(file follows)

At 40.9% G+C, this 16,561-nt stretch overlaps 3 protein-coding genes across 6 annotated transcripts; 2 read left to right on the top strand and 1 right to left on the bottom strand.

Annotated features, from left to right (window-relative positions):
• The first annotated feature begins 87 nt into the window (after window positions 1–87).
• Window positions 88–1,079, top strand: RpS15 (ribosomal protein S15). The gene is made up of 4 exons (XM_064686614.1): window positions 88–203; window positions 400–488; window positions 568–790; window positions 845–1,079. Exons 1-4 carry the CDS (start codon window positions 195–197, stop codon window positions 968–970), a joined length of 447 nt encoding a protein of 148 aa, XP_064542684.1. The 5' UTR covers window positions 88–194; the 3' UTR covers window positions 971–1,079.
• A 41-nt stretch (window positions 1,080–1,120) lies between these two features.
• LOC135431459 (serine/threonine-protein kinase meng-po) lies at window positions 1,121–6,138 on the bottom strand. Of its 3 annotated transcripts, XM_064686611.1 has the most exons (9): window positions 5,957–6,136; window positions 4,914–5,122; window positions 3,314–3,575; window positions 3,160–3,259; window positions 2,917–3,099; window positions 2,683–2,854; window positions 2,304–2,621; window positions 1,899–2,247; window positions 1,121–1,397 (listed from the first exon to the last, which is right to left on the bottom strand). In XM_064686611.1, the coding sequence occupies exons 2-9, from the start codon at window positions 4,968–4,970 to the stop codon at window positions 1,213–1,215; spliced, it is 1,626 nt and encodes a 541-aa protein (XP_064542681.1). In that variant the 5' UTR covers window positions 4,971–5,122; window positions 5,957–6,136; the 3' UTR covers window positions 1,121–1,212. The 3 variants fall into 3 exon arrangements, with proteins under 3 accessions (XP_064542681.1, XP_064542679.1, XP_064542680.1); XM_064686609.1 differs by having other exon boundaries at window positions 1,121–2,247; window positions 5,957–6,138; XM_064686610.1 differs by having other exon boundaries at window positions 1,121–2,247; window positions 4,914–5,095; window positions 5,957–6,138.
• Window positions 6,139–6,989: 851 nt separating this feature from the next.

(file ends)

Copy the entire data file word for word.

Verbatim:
At 40.9% G+C, this 16,561-nt stretch overlaps 3 protein-coding genes across 6 annotated transcripts; 2 read left to right on the top strand and 1 right to left on the bottom strand.

Annotated features, from left to right (window-relative positions):
• The first annotated feature begins 87 nt into the window (after window positions 1–87).
• Window positions 88–1,079, top strand: RpS15 (ribosomal protein S15). The gene is made up of 4 exons (XM_064686614.1): window positions 88–203; window positions 400–488; window positions 568–790; window positions 845–1,079. Exons 1-4 carry the CDS (start codon window positions 195–197, stop codon window positions 968–970), a joined length of 447 nt encoding a protein of 148 aa, XP_064542684.1. The 5' UTR covers window positions 88–194; the 3' UTR covers window positions 971–1,079.
• A 41-nt stretch (window positions 1,080–1,120) lies between these two features.
• LOC135431459 (serine/threonine-protein kinase meng-po) lies at window positions 1,121–6,138 on the bottom strand. Of its 3 annotated transcripts, XM_064686611.1 has the most exons (9): window positions 5,957–6,136; window positions 4,914–5,122; window positions 3,314–3,575; window positions 3,160–3,259; window positions 2,917–3,099; window positions 2,683–2,854; window positions 2,304–2,621; window positions 1,899–2,247; window positions 1,121–1,397 (listed from the first exon to the last, which is right to left on the bottom strand). In XM_064686611.1, the coding sequence occupies exons 2-9, from the start codon at window positions 4,968–4,970 to the stop codon at window positions 1,213–1,215; spliced, it is 1,626 nt and encodes a 541-aa protein (XP_064542681.1). In that variant the 5' UTR covers window positions 4,971–5,122; window positions 5,957–6,136; the 3' UTR covers window positions 1,121–1,212. The 3 variants fall into 3 exon arrangements, with proteins under 3 accessions (XP_064542681.1, XP_064542679.1, XP_064542680.1); XM_064686609.1 differs by having other exon boundaries at window positions 1,121–2,247; window positions 5,957–6,138; XM_064686610.1 differs by having other exon boundaries at window positions 1,121–2,247; window positions 4,914–5,095; window positions 5,957–6,138.
• Window positions 6,139–6,989: 851 nt separating this feature from the next.